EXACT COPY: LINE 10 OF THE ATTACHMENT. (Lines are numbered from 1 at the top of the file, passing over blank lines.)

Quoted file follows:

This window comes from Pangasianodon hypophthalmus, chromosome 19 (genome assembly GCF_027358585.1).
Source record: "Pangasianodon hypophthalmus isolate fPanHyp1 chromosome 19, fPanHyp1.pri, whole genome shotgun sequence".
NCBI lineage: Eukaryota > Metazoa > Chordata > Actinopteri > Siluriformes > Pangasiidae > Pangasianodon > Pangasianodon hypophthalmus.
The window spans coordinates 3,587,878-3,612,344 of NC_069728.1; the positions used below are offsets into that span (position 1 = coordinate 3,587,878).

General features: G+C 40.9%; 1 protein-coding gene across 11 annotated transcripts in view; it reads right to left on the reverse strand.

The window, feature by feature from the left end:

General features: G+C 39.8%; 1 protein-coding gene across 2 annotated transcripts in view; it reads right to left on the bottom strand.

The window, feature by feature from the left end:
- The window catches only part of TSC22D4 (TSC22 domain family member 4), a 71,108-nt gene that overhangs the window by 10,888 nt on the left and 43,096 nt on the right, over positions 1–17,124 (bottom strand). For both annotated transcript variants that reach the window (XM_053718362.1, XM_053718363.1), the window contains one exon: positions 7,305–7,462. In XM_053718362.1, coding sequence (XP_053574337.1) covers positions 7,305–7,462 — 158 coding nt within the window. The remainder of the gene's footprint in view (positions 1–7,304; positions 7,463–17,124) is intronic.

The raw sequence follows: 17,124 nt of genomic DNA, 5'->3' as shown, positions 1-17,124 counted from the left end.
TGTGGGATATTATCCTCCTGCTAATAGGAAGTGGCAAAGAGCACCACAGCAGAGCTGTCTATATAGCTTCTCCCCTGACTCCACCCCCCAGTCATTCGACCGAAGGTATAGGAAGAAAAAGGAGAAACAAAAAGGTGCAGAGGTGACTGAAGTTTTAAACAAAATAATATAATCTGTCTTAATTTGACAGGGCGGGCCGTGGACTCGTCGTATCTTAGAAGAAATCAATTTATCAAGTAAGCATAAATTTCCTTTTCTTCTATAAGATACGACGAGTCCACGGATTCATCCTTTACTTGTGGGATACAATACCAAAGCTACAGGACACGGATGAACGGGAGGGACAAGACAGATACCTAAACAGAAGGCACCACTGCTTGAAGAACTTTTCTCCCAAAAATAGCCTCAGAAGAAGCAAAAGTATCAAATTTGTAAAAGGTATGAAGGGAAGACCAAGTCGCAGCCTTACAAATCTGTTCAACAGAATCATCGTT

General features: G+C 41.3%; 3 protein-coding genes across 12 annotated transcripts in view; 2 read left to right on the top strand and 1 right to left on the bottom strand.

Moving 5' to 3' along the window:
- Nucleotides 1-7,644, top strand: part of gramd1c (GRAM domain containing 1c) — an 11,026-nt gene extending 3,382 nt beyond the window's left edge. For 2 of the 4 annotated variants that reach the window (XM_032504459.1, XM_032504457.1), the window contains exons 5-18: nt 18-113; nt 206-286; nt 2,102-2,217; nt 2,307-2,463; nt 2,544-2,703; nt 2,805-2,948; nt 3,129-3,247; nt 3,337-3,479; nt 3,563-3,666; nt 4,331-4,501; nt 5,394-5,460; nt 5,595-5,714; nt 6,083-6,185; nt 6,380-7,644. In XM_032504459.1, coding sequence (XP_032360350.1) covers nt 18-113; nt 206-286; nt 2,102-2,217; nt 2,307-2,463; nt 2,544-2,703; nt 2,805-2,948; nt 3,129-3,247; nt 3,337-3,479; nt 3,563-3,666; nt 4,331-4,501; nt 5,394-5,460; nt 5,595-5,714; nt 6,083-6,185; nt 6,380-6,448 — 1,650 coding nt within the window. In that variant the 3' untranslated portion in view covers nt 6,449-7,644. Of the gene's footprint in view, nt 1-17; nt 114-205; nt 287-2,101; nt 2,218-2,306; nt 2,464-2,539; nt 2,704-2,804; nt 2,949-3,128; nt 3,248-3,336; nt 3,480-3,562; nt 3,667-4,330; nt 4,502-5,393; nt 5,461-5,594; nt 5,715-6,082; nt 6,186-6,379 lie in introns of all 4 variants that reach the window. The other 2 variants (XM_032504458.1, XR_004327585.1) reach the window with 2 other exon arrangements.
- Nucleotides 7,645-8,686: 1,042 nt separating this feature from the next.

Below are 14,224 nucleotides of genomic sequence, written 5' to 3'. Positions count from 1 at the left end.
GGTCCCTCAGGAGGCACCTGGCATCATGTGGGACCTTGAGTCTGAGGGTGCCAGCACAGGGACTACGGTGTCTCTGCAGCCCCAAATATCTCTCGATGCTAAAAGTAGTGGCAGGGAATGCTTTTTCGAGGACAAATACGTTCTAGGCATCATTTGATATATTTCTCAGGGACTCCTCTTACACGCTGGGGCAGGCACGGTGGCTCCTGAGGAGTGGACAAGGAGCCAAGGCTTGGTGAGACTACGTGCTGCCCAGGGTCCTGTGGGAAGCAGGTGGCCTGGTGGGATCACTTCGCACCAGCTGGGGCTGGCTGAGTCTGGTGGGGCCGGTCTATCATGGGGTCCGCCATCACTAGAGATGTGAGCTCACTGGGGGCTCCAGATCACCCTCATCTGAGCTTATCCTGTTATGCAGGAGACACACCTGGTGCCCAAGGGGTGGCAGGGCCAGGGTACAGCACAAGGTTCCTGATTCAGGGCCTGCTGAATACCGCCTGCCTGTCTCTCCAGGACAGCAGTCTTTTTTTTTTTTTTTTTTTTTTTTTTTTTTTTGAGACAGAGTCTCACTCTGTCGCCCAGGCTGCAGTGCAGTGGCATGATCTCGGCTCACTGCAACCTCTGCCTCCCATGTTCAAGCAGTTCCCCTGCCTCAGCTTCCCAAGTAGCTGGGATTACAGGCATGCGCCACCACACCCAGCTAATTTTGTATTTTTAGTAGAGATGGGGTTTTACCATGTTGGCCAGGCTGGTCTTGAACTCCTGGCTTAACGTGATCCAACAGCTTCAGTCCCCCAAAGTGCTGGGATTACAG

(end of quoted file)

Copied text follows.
The raw sequence follows: 17,124 nt of genomic DNA, 5'->3' as shown, positions 1-17,124 counted from the left end.